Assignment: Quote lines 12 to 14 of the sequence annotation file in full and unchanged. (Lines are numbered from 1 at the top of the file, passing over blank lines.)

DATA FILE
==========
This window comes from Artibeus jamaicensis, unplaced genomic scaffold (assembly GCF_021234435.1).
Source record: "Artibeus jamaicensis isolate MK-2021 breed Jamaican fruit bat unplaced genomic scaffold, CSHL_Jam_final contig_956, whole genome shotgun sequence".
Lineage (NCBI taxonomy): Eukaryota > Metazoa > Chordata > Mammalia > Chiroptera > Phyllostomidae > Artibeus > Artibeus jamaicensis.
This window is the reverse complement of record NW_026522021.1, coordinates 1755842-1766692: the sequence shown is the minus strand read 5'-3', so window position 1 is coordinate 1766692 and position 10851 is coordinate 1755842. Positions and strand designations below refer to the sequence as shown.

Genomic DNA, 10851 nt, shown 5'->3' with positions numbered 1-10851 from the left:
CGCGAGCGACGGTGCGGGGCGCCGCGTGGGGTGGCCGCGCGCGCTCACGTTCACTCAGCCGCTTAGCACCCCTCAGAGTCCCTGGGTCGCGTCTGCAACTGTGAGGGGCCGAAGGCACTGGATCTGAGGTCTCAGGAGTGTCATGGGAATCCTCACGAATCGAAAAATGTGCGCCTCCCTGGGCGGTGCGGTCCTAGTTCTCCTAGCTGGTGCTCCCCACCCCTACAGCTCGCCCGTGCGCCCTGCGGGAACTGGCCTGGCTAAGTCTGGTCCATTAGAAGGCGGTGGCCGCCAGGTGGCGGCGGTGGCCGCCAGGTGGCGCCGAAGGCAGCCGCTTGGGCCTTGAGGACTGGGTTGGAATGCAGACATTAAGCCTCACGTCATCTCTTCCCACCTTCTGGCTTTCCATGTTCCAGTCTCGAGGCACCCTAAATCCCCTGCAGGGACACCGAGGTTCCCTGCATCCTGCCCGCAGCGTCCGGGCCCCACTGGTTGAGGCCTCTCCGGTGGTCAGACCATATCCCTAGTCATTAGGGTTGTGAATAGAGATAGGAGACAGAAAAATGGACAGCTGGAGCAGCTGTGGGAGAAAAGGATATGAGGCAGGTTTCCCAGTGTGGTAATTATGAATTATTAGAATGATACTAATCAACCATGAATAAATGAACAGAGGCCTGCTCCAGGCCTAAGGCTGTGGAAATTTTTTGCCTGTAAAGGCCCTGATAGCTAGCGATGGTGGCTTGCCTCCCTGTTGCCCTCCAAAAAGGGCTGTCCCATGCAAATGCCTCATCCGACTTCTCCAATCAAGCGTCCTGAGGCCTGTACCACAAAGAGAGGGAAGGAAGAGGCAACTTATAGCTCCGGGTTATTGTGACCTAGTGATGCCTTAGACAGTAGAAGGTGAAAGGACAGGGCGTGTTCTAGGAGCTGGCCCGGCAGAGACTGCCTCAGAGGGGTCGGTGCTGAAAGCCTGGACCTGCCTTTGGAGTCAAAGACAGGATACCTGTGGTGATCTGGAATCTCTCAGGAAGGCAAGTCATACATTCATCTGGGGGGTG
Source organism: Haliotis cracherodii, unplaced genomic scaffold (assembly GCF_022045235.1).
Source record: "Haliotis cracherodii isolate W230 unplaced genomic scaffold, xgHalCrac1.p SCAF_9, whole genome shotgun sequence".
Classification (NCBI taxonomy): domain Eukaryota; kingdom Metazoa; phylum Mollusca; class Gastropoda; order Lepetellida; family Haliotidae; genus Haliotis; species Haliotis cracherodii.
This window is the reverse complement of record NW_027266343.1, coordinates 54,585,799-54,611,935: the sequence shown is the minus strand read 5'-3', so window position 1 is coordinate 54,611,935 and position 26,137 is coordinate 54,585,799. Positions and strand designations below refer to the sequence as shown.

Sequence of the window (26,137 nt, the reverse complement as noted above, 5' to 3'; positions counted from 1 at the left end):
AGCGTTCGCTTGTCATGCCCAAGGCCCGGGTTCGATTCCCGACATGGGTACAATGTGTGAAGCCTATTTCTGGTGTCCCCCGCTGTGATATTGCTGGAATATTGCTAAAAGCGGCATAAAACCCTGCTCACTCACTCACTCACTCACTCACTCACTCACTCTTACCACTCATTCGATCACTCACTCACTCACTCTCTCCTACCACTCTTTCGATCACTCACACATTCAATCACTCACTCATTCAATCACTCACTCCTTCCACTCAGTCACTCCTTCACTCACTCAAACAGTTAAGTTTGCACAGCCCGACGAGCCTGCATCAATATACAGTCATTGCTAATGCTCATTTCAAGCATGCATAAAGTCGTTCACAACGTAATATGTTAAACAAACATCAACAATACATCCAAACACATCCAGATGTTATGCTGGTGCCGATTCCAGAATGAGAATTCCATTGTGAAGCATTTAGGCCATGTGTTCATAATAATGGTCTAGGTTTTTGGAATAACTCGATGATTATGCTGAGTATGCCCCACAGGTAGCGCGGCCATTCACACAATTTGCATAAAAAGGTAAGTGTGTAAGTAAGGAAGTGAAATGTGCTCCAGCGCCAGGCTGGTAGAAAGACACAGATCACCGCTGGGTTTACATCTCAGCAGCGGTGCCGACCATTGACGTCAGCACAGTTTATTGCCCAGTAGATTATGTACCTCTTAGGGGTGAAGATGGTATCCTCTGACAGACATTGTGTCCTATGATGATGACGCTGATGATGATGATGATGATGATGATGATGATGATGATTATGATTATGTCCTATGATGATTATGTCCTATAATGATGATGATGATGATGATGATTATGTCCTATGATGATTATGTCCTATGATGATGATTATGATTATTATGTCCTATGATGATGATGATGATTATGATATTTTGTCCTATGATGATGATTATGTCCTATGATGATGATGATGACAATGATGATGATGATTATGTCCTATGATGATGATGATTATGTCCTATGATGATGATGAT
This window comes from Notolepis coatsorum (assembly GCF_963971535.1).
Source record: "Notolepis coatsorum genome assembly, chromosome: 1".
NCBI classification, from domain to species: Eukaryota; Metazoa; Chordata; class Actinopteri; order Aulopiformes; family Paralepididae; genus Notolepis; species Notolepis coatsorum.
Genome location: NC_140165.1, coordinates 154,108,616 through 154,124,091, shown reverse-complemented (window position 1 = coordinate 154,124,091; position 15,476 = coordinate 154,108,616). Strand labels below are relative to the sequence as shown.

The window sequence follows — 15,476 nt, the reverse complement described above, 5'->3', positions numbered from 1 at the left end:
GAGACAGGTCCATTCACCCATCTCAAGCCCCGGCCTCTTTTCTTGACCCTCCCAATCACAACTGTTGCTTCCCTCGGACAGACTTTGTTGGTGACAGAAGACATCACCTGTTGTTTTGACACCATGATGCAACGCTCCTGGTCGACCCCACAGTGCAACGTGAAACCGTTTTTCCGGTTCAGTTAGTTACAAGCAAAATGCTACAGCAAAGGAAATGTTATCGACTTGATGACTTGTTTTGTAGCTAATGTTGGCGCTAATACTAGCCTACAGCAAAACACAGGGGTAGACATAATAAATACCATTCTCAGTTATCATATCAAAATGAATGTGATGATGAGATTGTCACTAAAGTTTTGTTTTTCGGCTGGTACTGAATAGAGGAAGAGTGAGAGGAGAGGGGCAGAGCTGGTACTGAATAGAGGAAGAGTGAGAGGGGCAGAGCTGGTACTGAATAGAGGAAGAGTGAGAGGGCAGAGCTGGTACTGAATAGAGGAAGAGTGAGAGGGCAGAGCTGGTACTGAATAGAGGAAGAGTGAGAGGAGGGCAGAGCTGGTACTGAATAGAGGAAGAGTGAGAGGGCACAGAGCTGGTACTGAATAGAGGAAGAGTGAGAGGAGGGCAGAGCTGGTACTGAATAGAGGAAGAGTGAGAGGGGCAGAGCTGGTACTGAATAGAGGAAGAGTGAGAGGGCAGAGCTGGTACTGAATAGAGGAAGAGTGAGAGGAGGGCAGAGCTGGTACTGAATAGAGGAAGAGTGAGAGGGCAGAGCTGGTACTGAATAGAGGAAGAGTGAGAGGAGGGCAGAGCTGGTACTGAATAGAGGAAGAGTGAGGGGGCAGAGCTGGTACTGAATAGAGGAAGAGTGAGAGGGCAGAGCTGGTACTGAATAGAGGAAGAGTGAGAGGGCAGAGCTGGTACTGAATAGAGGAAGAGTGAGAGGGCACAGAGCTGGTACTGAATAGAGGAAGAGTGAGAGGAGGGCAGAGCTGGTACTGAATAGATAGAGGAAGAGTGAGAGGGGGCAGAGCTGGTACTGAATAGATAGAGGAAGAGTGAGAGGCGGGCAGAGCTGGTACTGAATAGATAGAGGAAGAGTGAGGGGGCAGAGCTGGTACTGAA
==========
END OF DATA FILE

AGCGTTCGCTTGTCATGCCCAAGGCCCGGGTTCGATTCCCGACATGGGTACAATGTGTGAAGCCTATTTCTGGTGTCCCCCGCTGTGATATTGCTGGAATATTGCTAAAAGCGGCATAAAACCCTGCTCACTCACTCACTCACTCACTCACTCACTCACTCTTACCACTCATTCGATCACTCACTCACTCACTCTCTCCTACCACTCTTTCGATCACTCACACATTCAATCACTCACTCATTCAATCACTCACTCCTTCCACTCAGTCACTCCTTCACTCACTCAAACAGTTAAGTTTGCACAGCCCGACGAGCCTGCATCAATATACAGTCATTGCTAATGCTCATTTCAAGCATGCATAAAGTCGTTCACAACGTAATATGTTAAACAAACATCAACAATACATCCAAACACATCCAGATGTTATGCTGGTGCCGATTCCAGAATGAGAATTCCATTGTGAAGCATTTAGGCCATGTGTTCATAATAATGGTCTAGGTTTTTGGAATAACTCGATGATTATGCTGAGTATGCCCCACAGGTAGCGCGGCCATTCACACAATTTGCATAAAAAGGTAAGTGTGTAAGTAAGGAAGTGAAATGTGCTCCAGCGCCAGGCTGGTAGAAAGACACAGATCACCGCTGGGTTTACATCTCAGCAGCGGTGCCGACCATTGACGTCAGCACAGTTTATTGCCCAGTAGATTATGTACCTCTTAGGGGTGAAGATGGTATCCTCTGACAGACATTGTGTCCTATGATGATGACGCTGATGATGATGATGATGATGATGATGATGATGATGATTATGATTATGTCCTATGATGATTATGTCCTATAATGATGATGATGATGATGATGATTATGTCCTATGATGATTATGTCCTATGATGATGATTATGATTATTATGTCCTATGATGATGATGATGATTATGATATTTTGTCCTATGATGATGATTATGTCCTATGATGATGATGATGACAATGATGATGATGATTATGTCCTATGATGATGATGATTATGTCCTATGATGATGATGAT
This window comes from Notolepis coatsorum (assembly GCF_963971535.1).
Source record: "Notolepis coatsorum genome assembly, chromosome: 1".